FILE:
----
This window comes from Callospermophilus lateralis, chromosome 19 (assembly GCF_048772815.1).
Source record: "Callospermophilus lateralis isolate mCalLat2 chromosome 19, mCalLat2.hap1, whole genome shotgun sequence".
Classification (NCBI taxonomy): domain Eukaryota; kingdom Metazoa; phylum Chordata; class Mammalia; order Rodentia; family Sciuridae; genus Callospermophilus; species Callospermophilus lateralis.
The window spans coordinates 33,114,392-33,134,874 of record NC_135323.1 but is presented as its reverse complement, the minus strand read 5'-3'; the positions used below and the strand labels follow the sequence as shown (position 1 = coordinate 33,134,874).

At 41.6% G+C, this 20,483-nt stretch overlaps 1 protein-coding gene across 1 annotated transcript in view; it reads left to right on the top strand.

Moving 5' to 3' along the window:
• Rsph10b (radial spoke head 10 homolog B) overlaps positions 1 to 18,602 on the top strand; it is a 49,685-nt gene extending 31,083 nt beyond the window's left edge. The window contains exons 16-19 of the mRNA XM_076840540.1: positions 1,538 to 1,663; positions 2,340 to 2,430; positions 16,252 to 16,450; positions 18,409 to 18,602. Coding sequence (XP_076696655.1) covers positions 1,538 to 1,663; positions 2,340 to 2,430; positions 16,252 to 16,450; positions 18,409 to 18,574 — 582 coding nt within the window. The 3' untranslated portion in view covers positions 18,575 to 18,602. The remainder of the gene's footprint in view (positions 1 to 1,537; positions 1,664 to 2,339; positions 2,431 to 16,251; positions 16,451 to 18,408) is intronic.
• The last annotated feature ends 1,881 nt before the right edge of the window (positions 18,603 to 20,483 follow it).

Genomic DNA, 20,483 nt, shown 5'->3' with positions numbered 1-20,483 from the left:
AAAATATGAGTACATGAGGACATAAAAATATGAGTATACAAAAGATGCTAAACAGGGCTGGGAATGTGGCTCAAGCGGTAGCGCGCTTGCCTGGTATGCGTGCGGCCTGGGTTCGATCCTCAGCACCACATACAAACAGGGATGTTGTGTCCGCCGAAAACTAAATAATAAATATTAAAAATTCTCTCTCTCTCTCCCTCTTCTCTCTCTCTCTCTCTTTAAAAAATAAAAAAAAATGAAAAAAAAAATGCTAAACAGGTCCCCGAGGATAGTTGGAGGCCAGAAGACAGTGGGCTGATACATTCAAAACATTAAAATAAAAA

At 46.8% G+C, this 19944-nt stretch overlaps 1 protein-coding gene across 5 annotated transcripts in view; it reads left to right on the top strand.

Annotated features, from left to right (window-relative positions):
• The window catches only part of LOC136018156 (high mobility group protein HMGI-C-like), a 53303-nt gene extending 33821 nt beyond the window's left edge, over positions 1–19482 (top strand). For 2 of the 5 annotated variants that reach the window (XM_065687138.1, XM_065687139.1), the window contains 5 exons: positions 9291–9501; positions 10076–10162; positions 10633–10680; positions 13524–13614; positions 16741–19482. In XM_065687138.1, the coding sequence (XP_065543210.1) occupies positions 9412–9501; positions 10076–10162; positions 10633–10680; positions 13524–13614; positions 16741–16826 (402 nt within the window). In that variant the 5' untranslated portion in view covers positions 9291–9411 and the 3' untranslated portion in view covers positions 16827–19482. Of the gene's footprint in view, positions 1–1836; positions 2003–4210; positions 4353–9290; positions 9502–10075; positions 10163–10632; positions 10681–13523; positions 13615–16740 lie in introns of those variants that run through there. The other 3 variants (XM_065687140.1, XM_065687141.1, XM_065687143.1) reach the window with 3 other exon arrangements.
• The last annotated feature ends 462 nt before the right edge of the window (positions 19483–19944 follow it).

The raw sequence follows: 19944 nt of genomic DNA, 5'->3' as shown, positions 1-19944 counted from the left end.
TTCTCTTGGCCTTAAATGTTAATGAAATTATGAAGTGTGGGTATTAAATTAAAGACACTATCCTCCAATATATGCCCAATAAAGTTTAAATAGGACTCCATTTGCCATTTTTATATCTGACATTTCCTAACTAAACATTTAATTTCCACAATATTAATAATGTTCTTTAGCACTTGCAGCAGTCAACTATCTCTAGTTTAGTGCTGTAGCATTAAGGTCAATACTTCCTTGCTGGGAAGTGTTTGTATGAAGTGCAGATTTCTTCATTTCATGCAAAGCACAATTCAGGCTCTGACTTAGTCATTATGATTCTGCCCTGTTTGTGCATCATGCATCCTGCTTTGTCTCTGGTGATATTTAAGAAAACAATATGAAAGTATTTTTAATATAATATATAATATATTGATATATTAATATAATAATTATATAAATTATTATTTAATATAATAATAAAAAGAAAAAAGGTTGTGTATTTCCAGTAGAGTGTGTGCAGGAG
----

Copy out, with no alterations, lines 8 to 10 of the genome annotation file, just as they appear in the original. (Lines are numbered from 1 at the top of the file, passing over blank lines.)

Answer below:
• The last annotated feature ends 1,881 nt before the right edge of the window (positions 18,603 to 20,483 follow it).

Genomic DNA, 20,483 nt, shown 5'->3' with positions numbered 1-20,483 from the left:
AAAATATGAGTACATGAGGACATAAAAATATGAGTATACAAAAGATGCTAAACAGGGCTGGGAATGTGGCTCAAGCGGTAGCGCGCTTGCCTGGTATGCGTGCGGCCTGGGTTCGATCCTCAGCACCACATACAAACAGGGATGTTGTGTCCGCCGAAAACTAAATAATAAATATTAAAAATTCTCTCTCTCTCTCCCTCTTCTCTCTCTCTCTCTCTTTAAAAAATAAAAAAAAATGAAAAAAAAAATGCTAAACAGGTCCCCGAGGATAGTTGGAGGCCAGAAGACAGTGGGCTGATACATTCAAAACATTAAAATAAAAA